Security Pad, cyber security, IT

While the convenience of banking apps can’t be denied, the mobile technology has the potential to be a huge security risk in 2016, according to a new report.

According to the November 2015 Threats Report released Tuesday by Intel Security’s McAfee Labs division, mobile banking apps, along with macro and fileless malware were revealed to be key security threats in the third quarter of this year.

The researchers at McAfee Labs noted poor coding practices for mobile app cloud security, including the failure to follow back-end service provider guidance, can lead to the exposure of user data in the cloud. Mobile banking apps are specifically targeted in this instance, report findings revealed.

By way of a thorough analysis of approximately 300,000 mobile apps, McAfee Labs researchers were able to find two mobile Trojans — Android/OpFake and Android/Marry — that exploited back-end coding to silently install malicious code into thousands of mobile banking accounts.

The report also discovered advances in platform capabilities and threat development innovation have led to the rise of new variations of fileless malware specifically designed to avoid traditional threat detection — attacks that appear to be taking the place of rootkit attacks. The study details how this stealthy breed of fileless malware deletes all traces of its infection from the file system; new fileless malware, such as Kovter, Powelike, and XswKit, have all been designed to exploit operating system platform services to gain registry access while leaving no artifacts on disk.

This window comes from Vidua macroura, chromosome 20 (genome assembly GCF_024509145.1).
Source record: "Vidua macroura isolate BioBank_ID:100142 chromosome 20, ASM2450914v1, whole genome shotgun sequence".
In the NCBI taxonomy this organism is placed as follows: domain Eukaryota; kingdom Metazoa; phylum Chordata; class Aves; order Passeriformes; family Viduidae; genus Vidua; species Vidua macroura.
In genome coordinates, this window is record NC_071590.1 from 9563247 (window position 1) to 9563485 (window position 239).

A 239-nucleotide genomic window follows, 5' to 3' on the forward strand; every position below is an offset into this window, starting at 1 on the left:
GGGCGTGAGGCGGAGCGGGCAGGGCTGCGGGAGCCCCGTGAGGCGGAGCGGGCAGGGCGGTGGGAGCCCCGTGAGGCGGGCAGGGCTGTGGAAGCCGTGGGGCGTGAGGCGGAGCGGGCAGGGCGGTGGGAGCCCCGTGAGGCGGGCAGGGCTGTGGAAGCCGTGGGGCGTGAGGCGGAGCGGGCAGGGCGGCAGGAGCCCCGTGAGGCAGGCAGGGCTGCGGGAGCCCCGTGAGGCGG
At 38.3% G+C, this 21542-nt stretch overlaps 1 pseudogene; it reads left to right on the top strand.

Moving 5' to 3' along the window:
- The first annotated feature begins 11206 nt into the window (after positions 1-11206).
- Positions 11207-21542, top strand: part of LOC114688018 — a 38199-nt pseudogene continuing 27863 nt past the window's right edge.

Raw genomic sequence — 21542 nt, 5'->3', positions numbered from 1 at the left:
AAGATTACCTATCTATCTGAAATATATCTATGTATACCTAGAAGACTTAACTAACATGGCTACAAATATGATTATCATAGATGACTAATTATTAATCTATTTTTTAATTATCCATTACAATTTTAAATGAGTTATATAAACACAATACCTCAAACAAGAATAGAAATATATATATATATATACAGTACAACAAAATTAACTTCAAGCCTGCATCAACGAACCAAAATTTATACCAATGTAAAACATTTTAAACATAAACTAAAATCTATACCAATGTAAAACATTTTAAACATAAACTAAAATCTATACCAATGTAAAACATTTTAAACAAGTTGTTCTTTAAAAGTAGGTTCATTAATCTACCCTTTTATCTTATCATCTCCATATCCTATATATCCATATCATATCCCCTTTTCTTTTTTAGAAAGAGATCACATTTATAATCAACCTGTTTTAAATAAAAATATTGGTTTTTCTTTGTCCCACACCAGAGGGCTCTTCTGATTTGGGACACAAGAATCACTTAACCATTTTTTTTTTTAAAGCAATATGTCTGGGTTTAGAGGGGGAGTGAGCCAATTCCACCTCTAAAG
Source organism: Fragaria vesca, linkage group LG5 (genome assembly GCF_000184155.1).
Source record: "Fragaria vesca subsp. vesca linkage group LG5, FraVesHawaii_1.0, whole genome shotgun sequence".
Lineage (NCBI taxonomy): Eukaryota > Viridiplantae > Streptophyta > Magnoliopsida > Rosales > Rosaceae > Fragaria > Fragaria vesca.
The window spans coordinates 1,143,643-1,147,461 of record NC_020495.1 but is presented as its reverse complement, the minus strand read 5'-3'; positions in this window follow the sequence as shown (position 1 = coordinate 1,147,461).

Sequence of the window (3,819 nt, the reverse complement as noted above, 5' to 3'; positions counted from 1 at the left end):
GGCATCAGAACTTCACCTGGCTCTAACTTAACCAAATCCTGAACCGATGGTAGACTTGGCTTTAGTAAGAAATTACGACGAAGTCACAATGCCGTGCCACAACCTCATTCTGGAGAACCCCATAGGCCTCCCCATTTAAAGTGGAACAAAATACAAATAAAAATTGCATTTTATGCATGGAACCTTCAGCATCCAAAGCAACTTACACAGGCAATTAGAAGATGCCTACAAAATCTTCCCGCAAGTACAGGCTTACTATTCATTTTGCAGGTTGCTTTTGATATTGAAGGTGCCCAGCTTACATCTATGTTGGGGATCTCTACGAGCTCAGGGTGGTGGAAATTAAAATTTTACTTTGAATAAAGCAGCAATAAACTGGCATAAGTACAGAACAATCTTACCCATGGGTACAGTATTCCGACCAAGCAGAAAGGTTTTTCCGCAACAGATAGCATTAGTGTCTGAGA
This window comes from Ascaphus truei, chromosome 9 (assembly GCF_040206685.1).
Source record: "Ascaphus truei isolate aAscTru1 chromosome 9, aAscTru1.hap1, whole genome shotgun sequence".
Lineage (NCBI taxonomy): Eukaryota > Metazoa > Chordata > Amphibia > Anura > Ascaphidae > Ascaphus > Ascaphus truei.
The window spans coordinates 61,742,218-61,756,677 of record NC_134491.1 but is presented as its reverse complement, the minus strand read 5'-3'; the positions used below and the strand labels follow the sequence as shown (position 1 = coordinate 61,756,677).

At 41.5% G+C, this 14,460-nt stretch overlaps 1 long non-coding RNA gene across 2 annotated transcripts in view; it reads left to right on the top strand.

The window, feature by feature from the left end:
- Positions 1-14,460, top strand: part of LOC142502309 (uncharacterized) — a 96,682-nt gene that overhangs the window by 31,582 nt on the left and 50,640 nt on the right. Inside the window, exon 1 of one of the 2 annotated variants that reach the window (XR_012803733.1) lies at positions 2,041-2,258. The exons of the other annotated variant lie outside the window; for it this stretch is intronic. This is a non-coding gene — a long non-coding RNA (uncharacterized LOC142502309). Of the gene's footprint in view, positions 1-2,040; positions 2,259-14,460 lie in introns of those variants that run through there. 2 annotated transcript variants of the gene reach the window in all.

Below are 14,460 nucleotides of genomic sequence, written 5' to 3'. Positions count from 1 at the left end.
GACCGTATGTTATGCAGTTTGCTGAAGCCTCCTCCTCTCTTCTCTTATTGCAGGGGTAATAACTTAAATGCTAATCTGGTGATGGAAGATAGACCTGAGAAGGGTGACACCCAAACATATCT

The report findings also revealed:

  • Macro malware is on the rise, climbing from less than 10,000 new attacks in the third quarter of 2015 to almost 45,000 this past quarter, something not seen since 2009.
  • The total number of mobile malware samples grew 16 per cent from second quarter to third quarter of this year; the total number of mobile malware samples jumped 81 per cent during the past year.
  • McAfee Labs researchers captured 74,471 samples of fileless attacks in the first three quarters of 2015 — meaning that fileless malware such as rootkits should be a key priority for IT managers to investigate in the coming year.

McAfee Labs vice-president Vincent Weafer said the third quarter findings highlight the importance of security best practices and the need for constant innovation to stay a step ahead of the threat technology curve. “Ongoing user education is imperative to counter attackers’ tactics such as social engineering,” said Weafer in a blog post.